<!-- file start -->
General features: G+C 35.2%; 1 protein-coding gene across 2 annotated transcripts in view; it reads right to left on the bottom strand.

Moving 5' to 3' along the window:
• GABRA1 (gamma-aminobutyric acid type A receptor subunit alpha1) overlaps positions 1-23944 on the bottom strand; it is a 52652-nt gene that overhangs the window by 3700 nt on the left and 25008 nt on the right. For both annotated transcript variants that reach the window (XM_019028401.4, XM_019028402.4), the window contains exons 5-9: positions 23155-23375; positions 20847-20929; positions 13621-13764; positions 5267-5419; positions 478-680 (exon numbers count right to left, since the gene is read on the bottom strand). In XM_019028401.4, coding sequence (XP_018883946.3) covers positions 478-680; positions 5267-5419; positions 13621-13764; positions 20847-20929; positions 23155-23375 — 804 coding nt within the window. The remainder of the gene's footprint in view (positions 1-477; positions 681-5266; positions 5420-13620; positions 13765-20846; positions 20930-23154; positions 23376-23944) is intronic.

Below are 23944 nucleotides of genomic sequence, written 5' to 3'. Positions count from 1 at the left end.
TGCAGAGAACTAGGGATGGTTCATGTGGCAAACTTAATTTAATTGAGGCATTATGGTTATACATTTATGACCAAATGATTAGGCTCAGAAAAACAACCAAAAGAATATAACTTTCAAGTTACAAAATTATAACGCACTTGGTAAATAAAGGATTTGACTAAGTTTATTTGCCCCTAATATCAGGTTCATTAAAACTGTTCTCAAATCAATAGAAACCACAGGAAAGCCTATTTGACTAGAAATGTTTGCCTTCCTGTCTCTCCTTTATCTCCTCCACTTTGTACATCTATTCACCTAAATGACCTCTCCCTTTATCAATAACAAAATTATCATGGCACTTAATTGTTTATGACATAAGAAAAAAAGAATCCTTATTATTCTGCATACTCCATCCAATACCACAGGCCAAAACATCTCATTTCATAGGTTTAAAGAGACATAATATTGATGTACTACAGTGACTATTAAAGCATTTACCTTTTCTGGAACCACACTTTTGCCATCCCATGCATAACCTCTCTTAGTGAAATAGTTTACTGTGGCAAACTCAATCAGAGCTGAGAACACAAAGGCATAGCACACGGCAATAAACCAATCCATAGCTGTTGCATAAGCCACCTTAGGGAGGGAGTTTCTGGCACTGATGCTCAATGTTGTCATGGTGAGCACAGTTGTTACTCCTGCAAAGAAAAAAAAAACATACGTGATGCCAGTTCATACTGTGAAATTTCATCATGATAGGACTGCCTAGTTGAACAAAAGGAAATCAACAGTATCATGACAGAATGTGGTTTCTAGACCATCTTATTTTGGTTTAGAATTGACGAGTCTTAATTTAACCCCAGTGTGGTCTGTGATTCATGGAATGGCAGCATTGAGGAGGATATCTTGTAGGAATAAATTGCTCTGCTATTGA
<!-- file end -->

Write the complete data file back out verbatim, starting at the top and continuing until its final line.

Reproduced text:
General features: G+C 35.2%; 1 protein-coding gene across 2 annotated transcripts in view; it reads right to left on the bottom strand.

Moving 5' to 3' along the window:
• GABRA1 (gamma-aminobutyric acid type A receptor subunit alpha1) overlaps positions 1-23944 on the bottom strand; it is a 52652-nt gene that overhangs the window by 3700 nt on the left and 25008 nt on the right. For both annotated transcript variants that reach the window (XM_019028401.4, XM_019028402.4), the window contains exons 5-9: positions 23155-23375; positions 20847-20929; positions 13621-13764; positions 5267-5419; positions 478-680 (exon numbers count right to left, since the gene is read on the bottom strand). In XM_019028401.4, coding sequence (XP_018883946.3) covers positions 478-680; positions 5267-5419; positions 13621-13764; positions 20847-20929; positions 23155-23375 — 804 coding nt within the window. The remainder of the gene's footprint in view (positions 1-477; positions 681-5266; positions 5420-13620; positions 13765-20846; positions 20930-23154; positions 23376-23944) is intronic.

Below are 23944 nucleotides of genomic sequence, written 5' to 3'. Positions count from 1 at the left end.
TGCAGAGAACTAGGGATGGTTCATGTGGCAAACTTAATTTAATTGAGGCATTATGGTTATACATTTATGACCAAATGATTAGGCTCAGAAAAACAACCAAAAGAATATAACTTTCAAGTTACAAAATTATAACGCACTTGGTAAATAAAGGATTTGACTAAGTTTATTTGCCCCTAATATCAGGTTCATTAAAACTGTTCTCAAATCAATAGAAACCACAGGAAAGCCTATTTGACTAGAAATGTTTGCCTTCCTGTCTCTCCTTTATCTCCTCCACTTTGTACATCTATTCACCTAAATGACCTCTCCCTTTATCAATAACAAAATTATCATGGCACTTAATTGTTTATGACATAAGAAAAAAAGAATCCTTATTATTCTGCATACTCCATCCAATACCACAGGCCAAAACATCTCATTTCATAGGTTTAAAGAGACATAATATTGATGTACTACAGTGACTATTAAAGCATTTACCTTTTCTGGAACCACACTTTTGCCATCCCATGCATAACCTCTCTTAGTGAAATAGTTTACTGTGGCAAACTCAATCAGAGCTGAGAACACAAAGGCATAGCACACGGCAATAAACCAATCCATAGCTGTTGCATAAGCCACCTTAGGGAGGGAGTTTCTGGCACTGATGCTCAATGTTGTCATGGTGAGCACAGTTGTTACTCCTGCAAAGAAAAAAAAAACATACGTGATGCCAGTTCATACTGTGAAATTTCATCATGATAGGACTGCCTAGTTGAACAAAAGGAAATCAACAGTATCATGACAGAATGTGGTTTCTAGACCATCTTATTTTGGTTTAGAATTGACGAGTCTTAATTTAACCCCAGTGTGGTCTGTGATTCATGGAATGGCAGCATTGAGGAGGATATCTTGTAGGAATAAATTGCTCTGCTATTGA